Krista Ryan, a cardiac nurse at Advocate Christ Medical Center in Oak Lawn, saved Henry Gnaidek's life after he had a heart attack at his local gym, in today's bite-sized hospital and health industry news from Illinois, Kentucky, and Minnesota.
Mona Hanna-Attisha, a pediatrician at the Hurley Medical Center in Flint, Michigan, reflects on the role she played in exposing Flint's water crisis in, writing in a New York Times opinion piece about how she became "an activist and detective" who collected data to show children's blood lead levels increased after the city switched water sources.
Patients who are overweight face "fat shaming" from health care providers, which can be harmful to physical and mental health—and even lead patients to avoid the doctor altogether, an anonymous blogger who calls herself "Your Fat Friend" writes for Self Magazine.
U.S. District Judge James Boasberg in a ruling that blocks Kentucky from implementing Medicaid work requirements writes that the HHS "secretary never adequately considered whether [the requirements] would in fact help the state furnish medical assistance to its citizens, a central objective of Medicaid." Advisory Board's Yulan Egan weighs in on what this could mean for providers.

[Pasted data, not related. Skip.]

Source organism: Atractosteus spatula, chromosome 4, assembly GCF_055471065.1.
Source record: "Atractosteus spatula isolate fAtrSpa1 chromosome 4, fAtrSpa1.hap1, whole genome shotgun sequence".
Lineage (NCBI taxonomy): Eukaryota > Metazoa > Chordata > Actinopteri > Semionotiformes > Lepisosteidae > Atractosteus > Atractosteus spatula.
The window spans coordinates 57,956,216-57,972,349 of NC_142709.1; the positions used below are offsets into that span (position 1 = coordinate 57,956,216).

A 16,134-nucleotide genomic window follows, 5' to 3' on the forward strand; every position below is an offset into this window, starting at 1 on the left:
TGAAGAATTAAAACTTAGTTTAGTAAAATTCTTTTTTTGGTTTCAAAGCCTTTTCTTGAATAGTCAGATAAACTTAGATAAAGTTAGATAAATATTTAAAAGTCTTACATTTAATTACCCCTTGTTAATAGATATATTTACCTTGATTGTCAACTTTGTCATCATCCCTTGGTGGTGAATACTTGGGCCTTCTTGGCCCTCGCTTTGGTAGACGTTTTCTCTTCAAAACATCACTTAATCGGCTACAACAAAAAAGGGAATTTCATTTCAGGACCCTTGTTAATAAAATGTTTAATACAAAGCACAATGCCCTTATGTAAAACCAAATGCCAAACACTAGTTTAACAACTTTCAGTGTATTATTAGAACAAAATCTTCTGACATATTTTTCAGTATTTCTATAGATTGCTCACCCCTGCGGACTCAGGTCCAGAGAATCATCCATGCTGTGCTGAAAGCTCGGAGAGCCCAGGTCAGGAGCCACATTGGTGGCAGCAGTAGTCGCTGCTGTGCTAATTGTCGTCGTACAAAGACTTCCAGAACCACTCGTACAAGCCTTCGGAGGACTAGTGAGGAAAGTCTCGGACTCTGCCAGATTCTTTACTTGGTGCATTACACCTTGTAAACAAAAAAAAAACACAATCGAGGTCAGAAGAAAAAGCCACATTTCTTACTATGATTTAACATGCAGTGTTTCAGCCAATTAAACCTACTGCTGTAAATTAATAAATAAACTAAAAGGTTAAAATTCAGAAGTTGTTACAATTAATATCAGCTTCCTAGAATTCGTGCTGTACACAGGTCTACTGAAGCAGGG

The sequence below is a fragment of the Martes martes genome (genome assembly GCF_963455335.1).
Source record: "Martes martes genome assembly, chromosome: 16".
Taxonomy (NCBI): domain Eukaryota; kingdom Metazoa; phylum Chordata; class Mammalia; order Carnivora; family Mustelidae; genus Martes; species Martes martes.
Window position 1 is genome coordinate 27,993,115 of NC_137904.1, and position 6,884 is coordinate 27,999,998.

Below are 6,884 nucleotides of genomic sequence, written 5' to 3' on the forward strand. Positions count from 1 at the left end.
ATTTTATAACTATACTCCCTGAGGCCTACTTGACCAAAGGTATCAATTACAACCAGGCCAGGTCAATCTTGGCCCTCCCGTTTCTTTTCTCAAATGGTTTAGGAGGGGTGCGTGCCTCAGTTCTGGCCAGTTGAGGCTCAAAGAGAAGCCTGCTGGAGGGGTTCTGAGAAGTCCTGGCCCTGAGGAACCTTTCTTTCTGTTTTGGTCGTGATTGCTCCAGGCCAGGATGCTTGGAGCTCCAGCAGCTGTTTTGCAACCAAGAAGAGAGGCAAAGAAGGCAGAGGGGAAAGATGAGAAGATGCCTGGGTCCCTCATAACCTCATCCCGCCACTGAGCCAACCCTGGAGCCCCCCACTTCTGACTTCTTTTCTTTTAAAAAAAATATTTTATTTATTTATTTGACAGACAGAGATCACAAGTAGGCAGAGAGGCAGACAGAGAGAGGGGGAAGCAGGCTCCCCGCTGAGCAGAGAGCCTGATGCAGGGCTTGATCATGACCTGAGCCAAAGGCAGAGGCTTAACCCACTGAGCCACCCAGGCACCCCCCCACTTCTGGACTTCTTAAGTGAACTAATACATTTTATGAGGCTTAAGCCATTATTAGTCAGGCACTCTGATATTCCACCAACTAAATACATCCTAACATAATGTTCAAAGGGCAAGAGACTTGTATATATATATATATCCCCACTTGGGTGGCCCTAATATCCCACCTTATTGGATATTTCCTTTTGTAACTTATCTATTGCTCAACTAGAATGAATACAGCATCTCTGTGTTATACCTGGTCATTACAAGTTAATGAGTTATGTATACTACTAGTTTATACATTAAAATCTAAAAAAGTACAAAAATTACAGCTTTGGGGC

For many U.S. health clinics, showers are not usually on the list of available services, but one Los Angeles health care clinic finds that offering no-cost showers serves as a way to connect homeless individuals with both medical care and health coverage. Advisory Board's Tomi Ogundimu says the service "shows the power of building trust among the high-risk population."
This month, learn how opioid prescriptions for patients undergoing major surgery may put them at risk of opioid-related adverse drug events, according to new research; see how new legislation aims to facilitate telemedicine access to opioid-use disorder treatment; and get updates on key performance indicators related to the opioid epidemic.